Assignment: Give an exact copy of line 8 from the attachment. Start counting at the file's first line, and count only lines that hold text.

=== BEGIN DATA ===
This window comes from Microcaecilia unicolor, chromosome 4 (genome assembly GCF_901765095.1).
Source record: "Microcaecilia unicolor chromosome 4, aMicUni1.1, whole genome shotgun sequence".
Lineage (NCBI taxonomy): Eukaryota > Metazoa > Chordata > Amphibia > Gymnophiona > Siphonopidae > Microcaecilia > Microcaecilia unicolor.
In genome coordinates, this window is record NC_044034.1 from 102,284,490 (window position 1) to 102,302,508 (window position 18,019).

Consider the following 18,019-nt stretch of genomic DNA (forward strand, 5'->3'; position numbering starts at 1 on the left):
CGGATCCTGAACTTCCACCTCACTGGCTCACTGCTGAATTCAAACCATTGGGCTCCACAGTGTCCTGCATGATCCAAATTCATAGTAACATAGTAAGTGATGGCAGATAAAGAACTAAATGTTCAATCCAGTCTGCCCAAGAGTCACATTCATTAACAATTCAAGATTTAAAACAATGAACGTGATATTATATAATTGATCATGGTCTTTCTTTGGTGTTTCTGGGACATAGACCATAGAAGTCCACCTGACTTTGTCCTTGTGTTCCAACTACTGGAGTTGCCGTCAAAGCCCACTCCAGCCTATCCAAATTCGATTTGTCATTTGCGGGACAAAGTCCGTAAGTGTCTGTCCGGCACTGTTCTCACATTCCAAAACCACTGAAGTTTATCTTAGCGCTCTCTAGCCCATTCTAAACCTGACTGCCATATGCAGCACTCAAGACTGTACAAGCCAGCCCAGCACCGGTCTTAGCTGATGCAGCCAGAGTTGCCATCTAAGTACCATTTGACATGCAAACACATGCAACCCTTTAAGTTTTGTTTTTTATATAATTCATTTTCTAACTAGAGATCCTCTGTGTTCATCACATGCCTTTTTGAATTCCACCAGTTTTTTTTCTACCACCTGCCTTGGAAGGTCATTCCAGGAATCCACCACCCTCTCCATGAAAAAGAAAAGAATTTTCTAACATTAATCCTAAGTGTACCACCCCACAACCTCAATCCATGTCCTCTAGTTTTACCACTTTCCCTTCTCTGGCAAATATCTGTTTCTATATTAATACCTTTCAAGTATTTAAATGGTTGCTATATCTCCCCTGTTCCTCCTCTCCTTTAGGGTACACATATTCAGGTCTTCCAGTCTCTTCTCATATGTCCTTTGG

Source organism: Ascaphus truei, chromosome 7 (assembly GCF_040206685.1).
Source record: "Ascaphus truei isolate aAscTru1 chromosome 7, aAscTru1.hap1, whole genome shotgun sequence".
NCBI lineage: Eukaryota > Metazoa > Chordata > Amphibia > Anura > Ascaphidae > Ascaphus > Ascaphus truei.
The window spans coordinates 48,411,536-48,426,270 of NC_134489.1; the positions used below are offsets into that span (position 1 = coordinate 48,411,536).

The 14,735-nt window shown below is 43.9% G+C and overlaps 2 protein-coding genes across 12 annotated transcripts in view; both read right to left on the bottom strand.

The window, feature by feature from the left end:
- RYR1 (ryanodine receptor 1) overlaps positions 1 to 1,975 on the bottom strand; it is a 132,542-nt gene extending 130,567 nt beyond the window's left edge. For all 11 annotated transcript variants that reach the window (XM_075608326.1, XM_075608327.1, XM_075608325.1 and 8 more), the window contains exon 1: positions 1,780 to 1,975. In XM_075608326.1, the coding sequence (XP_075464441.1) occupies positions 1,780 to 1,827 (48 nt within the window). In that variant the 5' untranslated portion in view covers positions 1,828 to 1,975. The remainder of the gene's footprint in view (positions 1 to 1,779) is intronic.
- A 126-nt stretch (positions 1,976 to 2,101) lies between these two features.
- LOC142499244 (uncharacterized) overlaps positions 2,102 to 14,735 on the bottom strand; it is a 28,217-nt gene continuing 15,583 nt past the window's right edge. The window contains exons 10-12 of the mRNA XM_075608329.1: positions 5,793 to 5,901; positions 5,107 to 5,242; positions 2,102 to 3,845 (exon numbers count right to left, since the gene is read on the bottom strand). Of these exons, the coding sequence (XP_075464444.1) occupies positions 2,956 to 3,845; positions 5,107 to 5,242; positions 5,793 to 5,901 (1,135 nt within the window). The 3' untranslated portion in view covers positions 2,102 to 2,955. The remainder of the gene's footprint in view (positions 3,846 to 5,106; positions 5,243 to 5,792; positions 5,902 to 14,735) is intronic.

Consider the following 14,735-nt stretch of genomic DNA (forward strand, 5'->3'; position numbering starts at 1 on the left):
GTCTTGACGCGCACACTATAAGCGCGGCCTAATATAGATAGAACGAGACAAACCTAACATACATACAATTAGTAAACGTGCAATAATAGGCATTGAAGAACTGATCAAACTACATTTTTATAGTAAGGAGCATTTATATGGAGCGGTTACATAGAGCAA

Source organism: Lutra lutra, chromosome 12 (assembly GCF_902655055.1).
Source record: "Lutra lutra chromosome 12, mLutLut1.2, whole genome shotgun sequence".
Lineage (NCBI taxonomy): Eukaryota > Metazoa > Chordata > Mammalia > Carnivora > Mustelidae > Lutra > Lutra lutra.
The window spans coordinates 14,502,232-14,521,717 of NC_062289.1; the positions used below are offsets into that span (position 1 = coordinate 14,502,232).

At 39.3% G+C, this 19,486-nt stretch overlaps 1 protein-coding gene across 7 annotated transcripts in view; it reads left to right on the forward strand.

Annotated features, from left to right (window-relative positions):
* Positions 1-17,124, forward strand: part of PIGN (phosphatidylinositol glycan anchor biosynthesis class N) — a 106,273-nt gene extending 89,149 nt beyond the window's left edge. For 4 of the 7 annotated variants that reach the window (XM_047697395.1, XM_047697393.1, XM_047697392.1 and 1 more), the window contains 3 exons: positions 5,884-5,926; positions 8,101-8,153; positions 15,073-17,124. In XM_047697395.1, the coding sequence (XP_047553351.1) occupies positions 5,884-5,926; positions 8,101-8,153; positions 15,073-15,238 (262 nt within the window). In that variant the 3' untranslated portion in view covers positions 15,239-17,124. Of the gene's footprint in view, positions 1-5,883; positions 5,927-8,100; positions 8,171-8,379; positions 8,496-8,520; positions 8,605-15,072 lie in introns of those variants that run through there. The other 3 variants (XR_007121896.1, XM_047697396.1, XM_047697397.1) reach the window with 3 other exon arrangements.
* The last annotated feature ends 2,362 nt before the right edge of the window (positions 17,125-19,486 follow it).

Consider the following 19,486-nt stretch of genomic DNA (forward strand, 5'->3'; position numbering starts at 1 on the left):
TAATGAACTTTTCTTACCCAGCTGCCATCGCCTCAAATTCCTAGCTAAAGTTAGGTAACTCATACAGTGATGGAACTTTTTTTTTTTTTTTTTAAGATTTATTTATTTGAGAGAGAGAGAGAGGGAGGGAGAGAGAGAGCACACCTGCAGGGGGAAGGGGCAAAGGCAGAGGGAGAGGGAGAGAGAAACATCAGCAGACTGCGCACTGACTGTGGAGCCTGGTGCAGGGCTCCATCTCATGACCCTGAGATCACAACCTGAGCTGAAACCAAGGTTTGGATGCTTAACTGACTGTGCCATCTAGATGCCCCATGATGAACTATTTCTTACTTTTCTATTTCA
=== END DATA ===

Source record: "Ascaphus truei isolate aAscTru1 chromosome 7, aAscTru1.hap1, whole genome shotgun sequence".